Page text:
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Headless statues unearthed in Aphrodisias excavations
Hurriyet Daily News ^ | Anatolia News Agency

Posted on 09/03/2012 7:00:33 PM PDT by SunkenCiv

The two big headless statues have been found at the ancient city of Aphrodisias.

The ongoing excavation works at one of Turkey's most important archaeological sites, the Karacasu Aphrodisias Ancient City, have revealed two headless statues.

According to information provided by the Culture and Tourism Ministry, one of the statues is in 1.76 meters in height and the other is 1.68 meters. One of the statues holds a roll in its left hand and its right hand is on its chest. There is a pack of documents behind its left foot, but the fingers and head are broken. The second statue is also headless. Its right hand is broken from the humerus down, and the left hand is broken from the elbow. There is also a pack of documents next to its right hand.

U.S. professor R. Roland Smith is heading the excavations at the site. The city of Aphrodisias, is one of the country's most visited places. It is included in UNESCO's world heritage permanent list.

(Excerpt) Read more at hurriyetdailynews.com ...


TOPICS: History; Science; Travel
KEYWORDS: anatolia; aphrodisias; godsgravesglyphs; turkey
Headless statues unearthed in Aphrodisias excavations

1 posted on 09/03/2012 7:00:45 PM PDT by SunkenCiv
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To: StayAt HomeMother; Ernest_at_the_Beach; decimon; 1010RD; 21twelve; 24Karet; 2ndDivisionVet; ...

 GGG managers are SunkenCiv, StayAt HomeMother & Ernest_at_the_Beach
To all -- please ping me to other topics which are appropriate for the GGG list.


2 posted on 09/03/2012 7:02:35 PM PDT by SunkenCiv (https://secure.freerepublic.com/donate/)
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To: SunkenCiv

Any guess on the century?


3 posted on 09/03/2012 7:51:46 PM PDT by Beowulf9
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To: Beowulf9

Nope. The pile of books / scrolls is interesting, but there’s not much of an article here. :’)


4 posted on 09/03/2012 8:01:16 PM PDT by SunkenCiv (https://secure.freerepublic.com/donate/)
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To: SunkenCiv

Oh, there’s pun gold about Aphrodisiacs in there....


5 posted on 09/03/2012 8:49:28 PM PDT by Old Sarge (We are now officially over the precipice, we just havent struck the ground yet)
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To: SunkenCiv

This was part of Plato’s Republican war on women.


6 posted on 09/03/2012 10:38:05 PM PDT by AZLiberty (No tag today.)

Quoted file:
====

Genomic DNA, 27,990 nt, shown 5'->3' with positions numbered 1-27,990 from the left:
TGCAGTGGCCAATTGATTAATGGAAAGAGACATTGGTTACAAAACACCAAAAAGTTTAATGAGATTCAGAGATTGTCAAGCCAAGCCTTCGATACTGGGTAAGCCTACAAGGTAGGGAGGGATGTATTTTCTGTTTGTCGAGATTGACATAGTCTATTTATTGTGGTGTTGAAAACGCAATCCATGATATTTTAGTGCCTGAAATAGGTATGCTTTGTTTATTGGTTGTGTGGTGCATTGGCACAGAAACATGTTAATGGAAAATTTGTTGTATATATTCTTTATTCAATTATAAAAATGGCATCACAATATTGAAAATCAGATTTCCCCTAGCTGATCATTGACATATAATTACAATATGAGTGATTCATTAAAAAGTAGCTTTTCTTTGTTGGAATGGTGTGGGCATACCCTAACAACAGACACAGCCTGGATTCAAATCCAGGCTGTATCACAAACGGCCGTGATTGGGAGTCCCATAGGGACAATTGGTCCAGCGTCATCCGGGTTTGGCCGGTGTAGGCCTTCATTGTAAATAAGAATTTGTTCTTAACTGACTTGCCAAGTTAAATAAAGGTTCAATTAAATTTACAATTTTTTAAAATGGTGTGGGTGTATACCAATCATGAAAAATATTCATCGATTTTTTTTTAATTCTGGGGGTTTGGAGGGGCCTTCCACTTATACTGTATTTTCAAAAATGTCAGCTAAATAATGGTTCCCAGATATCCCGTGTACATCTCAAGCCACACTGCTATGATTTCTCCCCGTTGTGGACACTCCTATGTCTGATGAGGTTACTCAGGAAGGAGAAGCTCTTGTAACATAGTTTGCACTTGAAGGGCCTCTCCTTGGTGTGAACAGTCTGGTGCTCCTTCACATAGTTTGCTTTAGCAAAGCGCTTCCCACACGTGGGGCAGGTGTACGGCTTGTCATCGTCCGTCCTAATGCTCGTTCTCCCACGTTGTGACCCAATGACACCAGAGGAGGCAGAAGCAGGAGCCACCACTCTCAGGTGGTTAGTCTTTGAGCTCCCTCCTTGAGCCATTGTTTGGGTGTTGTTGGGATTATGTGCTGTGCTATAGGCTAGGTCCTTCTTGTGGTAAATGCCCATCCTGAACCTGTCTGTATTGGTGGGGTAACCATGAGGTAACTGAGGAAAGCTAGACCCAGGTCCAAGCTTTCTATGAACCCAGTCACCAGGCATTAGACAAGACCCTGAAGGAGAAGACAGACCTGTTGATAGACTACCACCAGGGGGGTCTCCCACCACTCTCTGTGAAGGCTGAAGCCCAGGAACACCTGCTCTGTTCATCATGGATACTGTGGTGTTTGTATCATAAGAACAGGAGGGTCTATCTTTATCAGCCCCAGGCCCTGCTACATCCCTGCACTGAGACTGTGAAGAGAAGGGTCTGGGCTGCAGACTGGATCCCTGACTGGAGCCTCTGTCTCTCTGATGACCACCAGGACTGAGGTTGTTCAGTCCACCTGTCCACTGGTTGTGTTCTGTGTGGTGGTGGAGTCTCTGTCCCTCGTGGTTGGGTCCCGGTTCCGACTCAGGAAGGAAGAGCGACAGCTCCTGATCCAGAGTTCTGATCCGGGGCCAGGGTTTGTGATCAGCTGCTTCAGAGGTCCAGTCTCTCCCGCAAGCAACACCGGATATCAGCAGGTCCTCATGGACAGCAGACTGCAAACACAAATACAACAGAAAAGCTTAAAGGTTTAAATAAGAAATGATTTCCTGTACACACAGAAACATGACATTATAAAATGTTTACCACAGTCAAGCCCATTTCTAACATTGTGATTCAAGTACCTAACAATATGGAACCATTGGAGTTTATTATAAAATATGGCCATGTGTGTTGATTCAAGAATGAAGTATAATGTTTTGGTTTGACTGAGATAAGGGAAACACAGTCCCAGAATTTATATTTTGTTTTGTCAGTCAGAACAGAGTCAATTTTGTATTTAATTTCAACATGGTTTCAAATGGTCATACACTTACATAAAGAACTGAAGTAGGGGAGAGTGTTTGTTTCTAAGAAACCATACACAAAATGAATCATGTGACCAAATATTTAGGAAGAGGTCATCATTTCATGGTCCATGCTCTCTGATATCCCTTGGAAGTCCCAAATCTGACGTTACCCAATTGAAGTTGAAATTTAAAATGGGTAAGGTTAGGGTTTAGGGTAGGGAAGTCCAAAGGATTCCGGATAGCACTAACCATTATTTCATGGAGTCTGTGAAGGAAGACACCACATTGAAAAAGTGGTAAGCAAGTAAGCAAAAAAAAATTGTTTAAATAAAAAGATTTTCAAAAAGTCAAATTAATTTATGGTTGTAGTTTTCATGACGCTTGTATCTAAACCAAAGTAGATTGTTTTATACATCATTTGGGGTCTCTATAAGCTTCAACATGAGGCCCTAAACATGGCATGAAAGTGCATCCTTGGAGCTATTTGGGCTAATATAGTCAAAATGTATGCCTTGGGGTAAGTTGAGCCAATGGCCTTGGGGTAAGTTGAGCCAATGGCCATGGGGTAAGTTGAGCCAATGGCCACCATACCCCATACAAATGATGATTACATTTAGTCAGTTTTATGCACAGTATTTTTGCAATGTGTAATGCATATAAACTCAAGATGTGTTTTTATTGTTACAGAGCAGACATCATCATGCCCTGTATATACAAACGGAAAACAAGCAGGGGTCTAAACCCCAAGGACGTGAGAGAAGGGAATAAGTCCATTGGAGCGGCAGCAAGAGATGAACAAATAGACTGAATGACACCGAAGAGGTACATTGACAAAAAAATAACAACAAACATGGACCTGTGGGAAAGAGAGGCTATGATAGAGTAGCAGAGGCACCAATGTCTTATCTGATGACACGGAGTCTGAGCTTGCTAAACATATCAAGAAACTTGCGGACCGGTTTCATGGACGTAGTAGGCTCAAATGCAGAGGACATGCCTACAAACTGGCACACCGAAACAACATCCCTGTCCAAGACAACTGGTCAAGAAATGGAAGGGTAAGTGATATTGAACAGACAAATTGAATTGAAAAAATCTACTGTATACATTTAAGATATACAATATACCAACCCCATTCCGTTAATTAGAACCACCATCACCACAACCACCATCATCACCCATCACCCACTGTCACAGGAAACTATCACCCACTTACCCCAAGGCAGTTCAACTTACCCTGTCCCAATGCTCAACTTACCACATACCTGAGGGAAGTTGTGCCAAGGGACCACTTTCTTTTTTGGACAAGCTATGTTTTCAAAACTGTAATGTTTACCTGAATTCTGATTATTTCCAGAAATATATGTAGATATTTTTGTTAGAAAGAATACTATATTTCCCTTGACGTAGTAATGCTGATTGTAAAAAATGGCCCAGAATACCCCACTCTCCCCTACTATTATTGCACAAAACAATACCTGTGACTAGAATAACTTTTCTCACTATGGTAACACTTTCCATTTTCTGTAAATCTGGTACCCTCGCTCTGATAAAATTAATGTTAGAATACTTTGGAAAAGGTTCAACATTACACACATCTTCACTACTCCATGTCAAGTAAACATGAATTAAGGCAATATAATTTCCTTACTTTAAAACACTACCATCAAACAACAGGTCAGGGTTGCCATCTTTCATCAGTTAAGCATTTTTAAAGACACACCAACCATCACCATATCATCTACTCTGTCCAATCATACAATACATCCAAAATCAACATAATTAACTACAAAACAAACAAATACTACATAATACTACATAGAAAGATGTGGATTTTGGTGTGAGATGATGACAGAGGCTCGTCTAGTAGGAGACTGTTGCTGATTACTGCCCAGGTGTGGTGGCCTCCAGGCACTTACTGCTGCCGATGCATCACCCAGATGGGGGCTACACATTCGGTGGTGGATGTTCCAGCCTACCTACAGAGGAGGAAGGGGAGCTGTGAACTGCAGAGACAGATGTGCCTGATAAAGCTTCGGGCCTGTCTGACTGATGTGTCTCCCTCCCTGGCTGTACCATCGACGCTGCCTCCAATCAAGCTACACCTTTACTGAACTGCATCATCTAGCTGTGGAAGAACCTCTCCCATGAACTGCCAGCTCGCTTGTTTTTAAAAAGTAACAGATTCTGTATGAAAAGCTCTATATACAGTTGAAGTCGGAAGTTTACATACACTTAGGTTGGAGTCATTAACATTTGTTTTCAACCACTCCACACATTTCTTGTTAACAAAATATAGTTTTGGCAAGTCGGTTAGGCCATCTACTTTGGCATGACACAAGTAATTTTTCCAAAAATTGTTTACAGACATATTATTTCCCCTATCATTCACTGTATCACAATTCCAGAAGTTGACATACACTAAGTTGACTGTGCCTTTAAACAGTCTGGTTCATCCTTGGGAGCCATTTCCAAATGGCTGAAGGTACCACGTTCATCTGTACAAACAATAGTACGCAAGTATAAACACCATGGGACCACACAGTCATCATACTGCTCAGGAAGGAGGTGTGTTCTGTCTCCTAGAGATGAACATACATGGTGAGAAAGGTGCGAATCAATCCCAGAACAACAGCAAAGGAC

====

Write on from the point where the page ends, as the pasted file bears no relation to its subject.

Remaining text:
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To: SunkenCiv; a fool in paradise; Slings and Arrows
Hey, that's nothing!


7 posted on 09/03/2012 10:40:13 PM PDT by Revolting cat! (Bad things are wrong!)
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To: Revolting cat!

Almost anything goes in some topless joints. This disgruntled patron obviously wasn’t too finicky about how he got a head job.


8 posted on 09/04/2012 6:16:04 AM PDT by wildbill (You're just jealous because the Voices talk oMnly to me.)
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To: AZLiberty

OMW! You are too clever! :)


9 posted on 09/04/2012 7:06:28 AM PDT by Bigg Red (Pray for our republic.)
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To: AZLiberty

I’ll bet the documents mentioned are absentee ballots that Richardson dropped off for them when he said that the whole world wants Obama to be re-elected.


10 posted on 09/04/2012 7:08:29 AM PDT by Bigg Red (Pray for our republic.)
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To: Beowulf9

“Any guess on the century?”

I would conjecture Roman, 1st or 2nd century AD. The Romans preferred marble statues to the typical Greek preference for bronze sculpture. (Note: many statues said to be “Greek” are Roman marble copies of the original bronze. The Romans would melt down the bronze for weapons.)

As to who vandalized the sculptures, it would most likely be Muslims. The East Roman Empire (which was actually Greek), still appreciated the classical works and lasted far into the next millenium. The Muslim Turks were not tolerant of classical Greek/Roman sculptures or any modeling the human body. It violated an Islamic principle: never depict the human form.


11 posted on 09/06/2012 3:09:14 PM PDT by SatinDoll (NATURAL BORN CITZEN: BORN IN THE USA OF CITIZEN PARENTS.)
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